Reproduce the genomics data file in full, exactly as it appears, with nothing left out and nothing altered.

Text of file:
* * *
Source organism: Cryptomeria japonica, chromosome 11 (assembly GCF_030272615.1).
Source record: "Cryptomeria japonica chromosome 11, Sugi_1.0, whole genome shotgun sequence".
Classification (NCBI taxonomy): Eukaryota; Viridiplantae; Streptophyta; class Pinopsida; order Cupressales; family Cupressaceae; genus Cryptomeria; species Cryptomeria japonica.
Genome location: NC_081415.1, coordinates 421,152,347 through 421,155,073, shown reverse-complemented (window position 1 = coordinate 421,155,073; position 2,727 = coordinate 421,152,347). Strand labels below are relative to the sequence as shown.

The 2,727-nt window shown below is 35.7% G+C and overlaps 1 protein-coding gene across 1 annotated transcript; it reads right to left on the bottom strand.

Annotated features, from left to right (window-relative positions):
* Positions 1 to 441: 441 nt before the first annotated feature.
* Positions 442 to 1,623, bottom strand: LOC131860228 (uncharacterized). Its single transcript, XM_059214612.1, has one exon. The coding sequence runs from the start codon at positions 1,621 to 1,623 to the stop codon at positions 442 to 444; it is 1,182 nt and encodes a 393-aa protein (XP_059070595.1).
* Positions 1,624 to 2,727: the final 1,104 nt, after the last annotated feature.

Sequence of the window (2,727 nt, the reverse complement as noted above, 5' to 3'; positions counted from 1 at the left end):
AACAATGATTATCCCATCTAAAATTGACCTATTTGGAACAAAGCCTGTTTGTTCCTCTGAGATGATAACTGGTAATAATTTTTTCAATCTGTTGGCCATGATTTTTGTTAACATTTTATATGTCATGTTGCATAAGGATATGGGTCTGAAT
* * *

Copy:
Source organism: Cryptomeria japonica, chromosome 11 (assembly GCF_030272615.1).
Source record: "Cryptomeria japonica chromosome 11, Sugi_1.0, whole genome shotgun sequence".
Classification (NCBI taxonomy): Eukaryota; Viridiplantae; Streptophyta; class Pinopsida; order Cupressales; family Cupressaceae; genus Cryptomeria; species Cryptomeria japonica.
Genome location: NC_081415.1, coordinates 421,152,347 through 421,155,073, shown reverse-complemented (window position 1 = coordinate 421,155,073; position 2,727 = coordinate 421,152,347). Strand labels below are relative to the sequence as shown.

The 2,727-nt window shown below is 35.7% G+C and overlaps 1 protein-coding gene across 1 annotated transcript; it reads right to left on the bottom strand.

Annotated features, from left to right (window-relative positions):
* Positions 1 to 441: 441 nt before the first annotated feature.
* Positions 442 to 1,623, bottom strand: LOC131860228 (uncharacterized). Its single transcript, XM_059214612.1, has one exon. The coding sequence runs from the start codon at positions 1,621 to 1,623 to the stop codon at positions 442 to 444; it is 1,182 nt and encodes a 393-aa protein (XP_059070595.1).
* Positions 1,624 to 2,727: the final 1,104 nt, after the last annotated feature.

Sequence of the window (2,727 nt, the reverse complement as noted above, 5' to 3'; positions counted from 1 at the left end):
AACAATGATTATCCCATCTAAAATTGACCTATTTGGAACAAAGCCTGTTTGTTCCTCTGAGATGATAACTGGTAATAATTTTTTCAATCTGTTGGCCATGATTTTTGTTAACATTTTATATGTCATGTTGCATAAGGATATGGGTCTGAAT